The Covid Relief Housing Clinic

The one year-mark of the Covid-19 shutdown that forced BC Law to fundamentally change its operations came and went last week. This pandemic-focused world has created realities that none of us could have ever predicted, simultaneously shutting doors and forcing new opportunities to emerge in their wake. The only thing that has remained constant over the past year is the uncertainty of what the near-future will bring.

BC Law has done its best to adapt. A unique example of this is the emergence of the Covid Relief Housing Clinic earlier this semester. What began as a Summer 2020 effort to help people in the greater Boston area receive unemployment benefits has transformed to a semester-long clinic opportunity, addressing urgent legal issues regarding housing and upholding the original goal to meet the timely legal needs of those within our community. 

I spoke with Professor Ana Rivera, who runs the clinic, to discuss the creation and utilization of this new addition to BC Law’s Experiential Learning Center.

1. When and how did the idea emerge for this clinic?

The idea for a clinic focused exclusively on housing came to me in the fall 2020, when the federal and local moratoria on evictions were scheduled to expire.  There was a great concern that the number of eviction matters would spike exponentially, as workers in the retail, hotel, and restaurant industries continued to struggle either to find new work or to receive unemployment insurance benefits. It seemed right from a social justice perspective to divert resources to this particular problem.  I contacted WATCH CDC, a family, housing, and adult education advocacy organization in Waltham, MA, with which our Civil Litigation Clinic has collaborated in the past, and proposed a partnership with BC Law to identify and provide legal assistance to Waltham tenants facing housing insecurity as a result of Covid-19.  Having such an intimate relationship with tenants in Waltham, WATCH, through its executive director Daria Gere, was acutely aware of the need and embraced the opportunity.  With the support of Professors Judy McMorrow and Renee Jones, the idea was realized.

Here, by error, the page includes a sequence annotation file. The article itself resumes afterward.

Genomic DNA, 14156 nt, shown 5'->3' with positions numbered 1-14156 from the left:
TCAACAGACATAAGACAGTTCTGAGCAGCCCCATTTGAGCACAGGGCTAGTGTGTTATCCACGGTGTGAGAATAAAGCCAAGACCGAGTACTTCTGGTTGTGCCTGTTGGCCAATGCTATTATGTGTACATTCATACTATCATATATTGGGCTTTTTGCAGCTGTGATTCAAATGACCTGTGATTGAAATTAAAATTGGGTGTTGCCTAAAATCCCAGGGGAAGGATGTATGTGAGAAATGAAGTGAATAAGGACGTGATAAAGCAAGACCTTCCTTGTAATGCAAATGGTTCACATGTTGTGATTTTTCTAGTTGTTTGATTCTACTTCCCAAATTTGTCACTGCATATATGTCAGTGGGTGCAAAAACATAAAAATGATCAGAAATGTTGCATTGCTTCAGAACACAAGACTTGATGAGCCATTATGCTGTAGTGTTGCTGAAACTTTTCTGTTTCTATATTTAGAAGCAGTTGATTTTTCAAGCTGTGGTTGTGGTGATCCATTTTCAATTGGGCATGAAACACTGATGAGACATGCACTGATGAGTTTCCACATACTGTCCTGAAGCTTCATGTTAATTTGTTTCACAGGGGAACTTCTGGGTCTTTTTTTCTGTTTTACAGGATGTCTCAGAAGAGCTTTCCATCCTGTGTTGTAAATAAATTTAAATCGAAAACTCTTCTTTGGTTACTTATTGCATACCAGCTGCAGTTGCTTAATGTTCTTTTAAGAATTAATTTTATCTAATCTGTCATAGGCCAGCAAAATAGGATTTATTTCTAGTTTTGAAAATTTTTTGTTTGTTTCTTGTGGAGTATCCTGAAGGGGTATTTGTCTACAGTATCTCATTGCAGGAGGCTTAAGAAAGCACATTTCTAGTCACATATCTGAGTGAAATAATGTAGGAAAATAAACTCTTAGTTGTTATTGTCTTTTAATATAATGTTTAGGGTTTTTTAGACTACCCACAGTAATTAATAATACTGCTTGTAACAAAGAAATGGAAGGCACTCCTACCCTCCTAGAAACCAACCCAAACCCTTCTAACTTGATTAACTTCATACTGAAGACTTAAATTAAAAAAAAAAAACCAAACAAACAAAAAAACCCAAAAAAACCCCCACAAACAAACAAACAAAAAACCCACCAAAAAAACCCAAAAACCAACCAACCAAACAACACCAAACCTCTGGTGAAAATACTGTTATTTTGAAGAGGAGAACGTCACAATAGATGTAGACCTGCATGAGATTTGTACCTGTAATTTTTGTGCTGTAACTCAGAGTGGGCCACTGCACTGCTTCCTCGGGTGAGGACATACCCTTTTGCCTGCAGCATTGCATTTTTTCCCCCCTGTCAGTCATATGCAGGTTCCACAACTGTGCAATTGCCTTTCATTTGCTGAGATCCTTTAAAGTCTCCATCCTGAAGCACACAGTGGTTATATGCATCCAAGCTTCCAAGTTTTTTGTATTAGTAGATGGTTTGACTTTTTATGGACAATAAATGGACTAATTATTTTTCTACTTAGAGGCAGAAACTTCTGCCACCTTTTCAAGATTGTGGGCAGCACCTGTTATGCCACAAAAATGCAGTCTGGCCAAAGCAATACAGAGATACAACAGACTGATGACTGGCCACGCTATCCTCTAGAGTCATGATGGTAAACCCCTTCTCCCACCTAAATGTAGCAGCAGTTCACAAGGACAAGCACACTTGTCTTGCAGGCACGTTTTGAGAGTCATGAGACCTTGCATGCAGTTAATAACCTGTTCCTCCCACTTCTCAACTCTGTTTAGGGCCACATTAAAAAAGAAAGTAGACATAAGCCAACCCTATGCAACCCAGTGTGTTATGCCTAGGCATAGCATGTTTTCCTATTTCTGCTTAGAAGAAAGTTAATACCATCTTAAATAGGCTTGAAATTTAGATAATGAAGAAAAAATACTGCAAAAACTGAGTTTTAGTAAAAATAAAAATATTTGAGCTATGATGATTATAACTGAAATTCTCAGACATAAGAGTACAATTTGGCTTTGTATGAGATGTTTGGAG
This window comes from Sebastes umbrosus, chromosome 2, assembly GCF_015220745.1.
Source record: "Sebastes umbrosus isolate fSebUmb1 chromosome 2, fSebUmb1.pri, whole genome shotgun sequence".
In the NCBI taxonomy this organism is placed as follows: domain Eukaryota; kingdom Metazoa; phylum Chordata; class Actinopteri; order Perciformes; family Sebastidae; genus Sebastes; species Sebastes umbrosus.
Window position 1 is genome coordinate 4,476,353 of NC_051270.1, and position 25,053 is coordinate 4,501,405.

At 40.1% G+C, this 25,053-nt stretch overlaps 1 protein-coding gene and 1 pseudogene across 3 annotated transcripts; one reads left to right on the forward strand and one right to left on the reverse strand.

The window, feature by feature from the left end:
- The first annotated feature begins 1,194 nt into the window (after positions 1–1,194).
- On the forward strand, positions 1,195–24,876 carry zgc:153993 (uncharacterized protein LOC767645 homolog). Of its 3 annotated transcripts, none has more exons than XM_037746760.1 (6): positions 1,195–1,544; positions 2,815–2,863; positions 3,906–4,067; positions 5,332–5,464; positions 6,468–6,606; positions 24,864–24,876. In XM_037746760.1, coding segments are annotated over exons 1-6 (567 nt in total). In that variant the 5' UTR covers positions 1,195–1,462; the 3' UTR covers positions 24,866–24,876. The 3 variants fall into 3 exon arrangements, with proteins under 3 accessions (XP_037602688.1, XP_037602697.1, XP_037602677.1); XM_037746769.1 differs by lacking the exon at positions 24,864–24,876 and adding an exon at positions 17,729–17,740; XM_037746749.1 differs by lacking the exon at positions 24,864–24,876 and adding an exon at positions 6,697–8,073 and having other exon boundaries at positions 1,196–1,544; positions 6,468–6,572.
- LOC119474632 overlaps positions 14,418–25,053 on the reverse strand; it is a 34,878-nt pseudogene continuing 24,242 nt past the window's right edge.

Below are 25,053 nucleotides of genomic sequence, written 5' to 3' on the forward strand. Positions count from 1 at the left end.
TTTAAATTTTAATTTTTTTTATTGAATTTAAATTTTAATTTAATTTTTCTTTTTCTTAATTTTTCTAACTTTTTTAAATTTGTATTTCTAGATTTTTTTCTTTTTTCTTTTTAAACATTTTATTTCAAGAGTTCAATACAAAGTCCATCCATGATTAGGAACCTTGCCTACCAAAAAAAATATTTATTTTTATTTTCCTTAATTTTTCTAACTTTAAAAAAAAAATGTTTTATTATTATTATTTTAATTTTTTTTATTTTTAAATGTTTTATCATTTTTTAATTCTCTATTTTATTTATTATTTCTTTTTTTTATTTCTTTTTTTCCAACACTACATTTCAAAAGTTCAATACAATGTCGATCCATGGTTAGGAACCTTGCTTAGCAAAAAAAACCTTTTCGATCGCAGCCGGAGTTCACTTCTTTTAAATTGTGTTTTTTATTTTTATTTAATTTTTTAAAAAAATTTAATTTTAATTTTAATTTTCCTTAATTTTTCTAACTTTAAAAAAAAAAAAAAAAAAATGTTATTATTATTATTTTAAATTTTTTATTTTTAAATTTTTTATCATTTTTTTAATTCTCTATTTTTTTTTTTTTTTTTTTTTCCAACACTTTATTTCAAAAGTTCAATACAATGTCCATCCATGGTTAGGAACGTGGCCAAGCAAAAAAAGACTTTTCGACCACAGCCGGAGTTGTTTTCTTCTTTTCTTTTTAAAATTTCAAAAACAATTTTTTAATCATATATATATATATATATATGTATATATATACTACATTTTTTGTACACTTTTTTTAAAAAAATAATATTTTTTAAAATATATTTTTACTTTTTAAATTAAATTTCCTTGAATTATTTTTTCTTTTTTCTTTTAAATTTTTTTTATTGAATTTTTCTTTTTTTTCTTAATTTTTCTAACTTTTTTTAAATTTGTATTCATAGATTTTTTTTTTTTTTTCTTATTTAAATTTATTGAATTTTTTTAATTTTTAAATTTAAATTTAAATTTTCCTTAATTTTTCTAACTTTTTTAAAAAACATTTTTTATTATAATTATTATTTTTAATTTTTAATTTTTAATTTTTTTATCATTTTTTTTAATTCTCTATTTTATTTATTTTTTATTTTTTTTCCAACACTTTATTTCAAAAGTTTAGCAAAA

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Project Dignity: A Happy Experiential Learning Accident

I’m so excited to be hosting a guest blog from 2L Lauren Koster on her public interest experiential learning experience.

For the spring semester of our 1L year, Boston College Law introduced an exciting element of choice: selecting an experiential learning elective to start building the skills it takes to be a lawyer. Some of our classmates opted for a course to practice negotiation or civil litigation. In the course of my choosing, “Leadership, Communication, and Social Justice for the Public Interest Practitioner,” our experiential element was driven entirely by a team project of our own design.

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